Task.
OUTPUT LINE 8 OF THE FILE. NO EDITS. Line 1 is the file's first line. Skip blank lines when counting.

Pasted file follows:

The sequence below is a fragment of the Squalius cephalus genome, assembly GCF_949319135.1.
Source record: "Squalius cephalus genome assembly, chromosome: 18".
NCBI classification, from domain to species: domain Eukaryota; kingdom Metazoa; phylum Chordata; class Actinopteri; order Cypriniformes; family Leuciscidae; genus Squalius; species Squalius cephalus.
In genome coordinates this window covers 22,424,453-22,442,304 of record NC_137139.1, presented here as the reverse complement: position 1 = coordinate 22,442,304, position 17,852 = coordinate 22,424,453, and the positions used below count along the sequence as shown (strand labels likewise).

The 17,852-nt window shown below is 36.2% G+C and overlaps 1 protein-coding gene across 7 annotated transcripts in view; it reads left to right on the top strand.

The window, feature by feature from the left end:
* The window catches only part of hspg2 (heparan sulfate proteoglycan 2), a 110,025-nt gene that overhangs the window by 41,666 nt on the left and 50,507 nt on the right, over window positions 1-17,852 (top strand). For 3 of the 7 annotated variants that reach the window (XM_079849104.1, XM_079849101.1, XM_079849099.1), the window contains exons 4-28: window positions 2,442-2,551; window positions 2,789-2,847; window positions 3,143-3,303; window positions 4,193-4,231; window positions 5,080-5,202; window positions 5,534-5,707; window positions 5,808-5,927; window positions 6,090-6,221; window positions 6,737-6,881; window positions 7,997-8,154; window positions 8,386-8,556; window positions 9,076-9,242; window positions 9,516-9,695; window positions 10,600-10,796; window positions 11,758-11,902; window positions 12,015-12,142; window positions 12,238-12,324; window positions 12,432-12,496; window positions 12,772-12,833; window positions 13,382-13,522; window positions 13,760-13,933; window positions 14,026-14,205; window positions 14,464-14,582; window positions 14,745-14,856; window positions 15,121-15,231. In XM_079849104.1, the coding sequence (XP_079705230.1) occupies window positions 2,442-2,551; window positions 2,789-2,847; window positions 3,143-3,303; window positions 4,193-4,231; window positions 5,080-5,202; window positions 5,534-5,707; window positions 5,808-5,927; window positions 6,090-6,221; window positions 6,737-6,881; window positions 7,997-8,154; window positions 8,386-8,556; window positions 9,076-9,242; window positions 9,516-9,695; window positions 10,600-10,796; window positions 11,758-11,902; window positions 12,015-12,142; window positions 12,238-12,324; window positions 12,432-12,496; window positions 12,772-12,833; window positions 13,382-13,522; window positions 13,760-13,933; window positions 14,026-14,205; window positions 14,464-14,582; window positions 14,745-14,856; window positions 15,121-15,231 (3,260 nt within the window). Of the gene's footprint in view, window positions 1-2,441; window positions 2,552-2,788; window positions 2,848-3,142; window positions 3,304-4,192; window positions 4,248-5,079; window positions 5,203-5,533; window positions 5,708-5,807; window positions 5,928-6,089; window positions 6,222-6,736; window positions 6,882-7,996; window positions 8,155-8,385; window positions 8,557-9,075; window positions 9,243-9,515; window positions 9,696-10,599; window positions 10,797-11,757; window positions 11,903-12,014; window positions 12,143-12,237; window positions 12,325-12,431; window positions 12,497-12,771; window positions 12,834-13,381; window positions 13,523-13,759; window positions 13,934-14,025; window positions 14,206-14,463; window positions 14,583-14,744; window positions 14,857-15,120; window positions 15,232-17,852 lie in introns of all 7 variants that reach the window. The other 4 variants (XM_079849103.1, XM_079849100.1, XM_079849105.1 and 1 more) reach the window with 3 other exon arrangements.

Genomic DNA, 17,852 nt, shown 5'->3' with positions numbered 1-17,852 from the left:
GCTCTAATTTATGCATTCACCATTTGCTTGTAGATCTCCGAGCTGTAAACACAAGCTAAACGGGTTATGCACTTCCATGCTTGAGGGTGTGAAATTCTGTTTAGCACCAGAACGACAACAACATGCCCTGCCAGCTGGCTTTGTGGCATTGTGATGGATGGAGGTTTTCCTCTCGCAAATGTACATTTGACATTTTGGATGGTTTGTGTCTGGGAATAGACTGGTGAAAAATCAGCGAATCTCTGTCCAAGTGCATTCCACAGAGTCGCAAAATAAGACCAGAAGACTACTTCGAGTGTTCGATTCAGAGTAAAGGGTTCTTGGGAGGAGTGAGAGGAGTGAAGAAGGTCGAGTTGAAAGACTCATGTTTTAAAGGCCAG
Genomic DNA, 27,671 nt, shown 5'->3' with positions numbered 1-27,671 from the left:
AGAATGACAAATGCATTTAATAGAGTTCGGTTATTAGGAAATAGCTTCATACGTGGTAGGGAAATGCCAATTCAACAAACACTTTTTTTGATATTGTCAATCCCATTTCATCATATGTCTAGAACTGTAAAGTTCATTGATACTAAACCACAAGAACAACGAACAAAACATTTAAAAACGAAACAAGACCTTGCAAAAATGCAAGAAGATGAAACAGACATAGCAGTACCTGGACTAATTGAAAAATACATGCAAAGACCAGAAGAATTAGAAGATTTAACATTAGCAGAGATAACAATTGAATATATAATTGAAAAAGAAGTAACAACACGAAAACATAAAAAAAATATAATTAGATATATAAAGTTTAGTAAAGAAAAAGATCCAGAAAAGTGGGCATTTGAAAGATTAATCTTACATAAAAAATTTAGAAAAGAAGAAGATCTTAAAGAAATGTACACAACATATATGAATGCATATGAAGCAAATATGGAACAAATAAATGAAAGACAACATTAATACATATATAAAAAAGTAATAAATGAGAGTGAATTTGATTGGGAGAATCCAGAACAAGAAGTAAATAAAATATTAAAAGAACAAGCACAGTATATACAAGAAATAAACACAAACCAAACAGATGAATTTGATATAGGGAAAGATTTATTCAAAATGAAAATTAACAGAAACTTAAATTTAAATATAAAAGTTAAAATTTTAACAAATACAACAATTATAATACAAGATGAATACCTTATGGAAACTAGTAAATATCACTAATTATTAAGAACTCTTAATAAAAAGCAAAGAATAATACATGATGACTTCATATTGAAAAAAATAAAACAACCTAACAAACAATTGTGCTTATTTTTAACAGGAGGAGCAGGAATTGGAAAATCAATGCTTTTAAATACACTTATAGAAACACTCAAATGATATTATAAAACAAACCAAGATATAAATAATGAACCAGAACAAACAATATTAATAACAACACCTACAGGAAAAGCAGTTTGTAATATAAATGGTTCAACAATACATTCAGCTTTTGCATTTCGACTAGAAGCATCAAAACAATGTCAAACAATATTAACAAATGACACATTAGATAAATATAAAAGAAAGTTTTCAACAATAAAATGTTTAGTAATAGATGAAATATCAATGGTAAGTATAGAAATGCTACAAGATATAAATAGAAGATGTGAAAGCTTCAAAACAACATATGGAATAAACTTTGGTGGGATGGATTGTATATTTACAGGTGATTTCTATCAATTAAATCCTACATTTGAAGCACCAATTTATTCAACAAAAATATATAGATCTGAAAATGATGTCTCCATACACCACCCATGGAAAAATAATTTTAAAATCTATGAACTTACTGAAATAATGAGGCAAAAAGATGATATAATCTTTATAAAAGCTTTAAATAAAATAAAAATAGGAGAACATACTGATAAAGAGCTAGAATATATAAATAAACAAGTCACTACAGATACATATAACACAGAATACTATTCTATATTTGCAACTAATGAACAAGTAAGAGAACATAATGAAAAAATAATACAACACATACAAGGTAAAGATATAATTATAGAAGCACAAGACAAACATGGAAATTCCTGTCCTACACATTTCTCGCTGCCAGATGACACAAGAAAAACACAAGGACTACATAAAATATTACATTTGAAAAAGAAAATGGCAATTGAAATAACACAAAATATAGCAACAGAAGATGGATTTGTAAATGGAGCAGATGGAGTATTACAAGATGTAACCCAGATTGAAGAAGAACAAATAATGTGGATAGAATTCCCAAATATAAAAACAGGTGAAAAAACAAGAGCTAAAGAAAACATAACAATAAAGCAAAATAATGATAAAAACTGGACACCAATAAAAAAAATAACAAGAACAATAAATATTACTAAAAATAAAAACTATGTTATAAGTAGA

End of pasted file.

Genomic DNA, 17,852 nt, shown 5'->3' with positions numbered 1-17,852 from the left: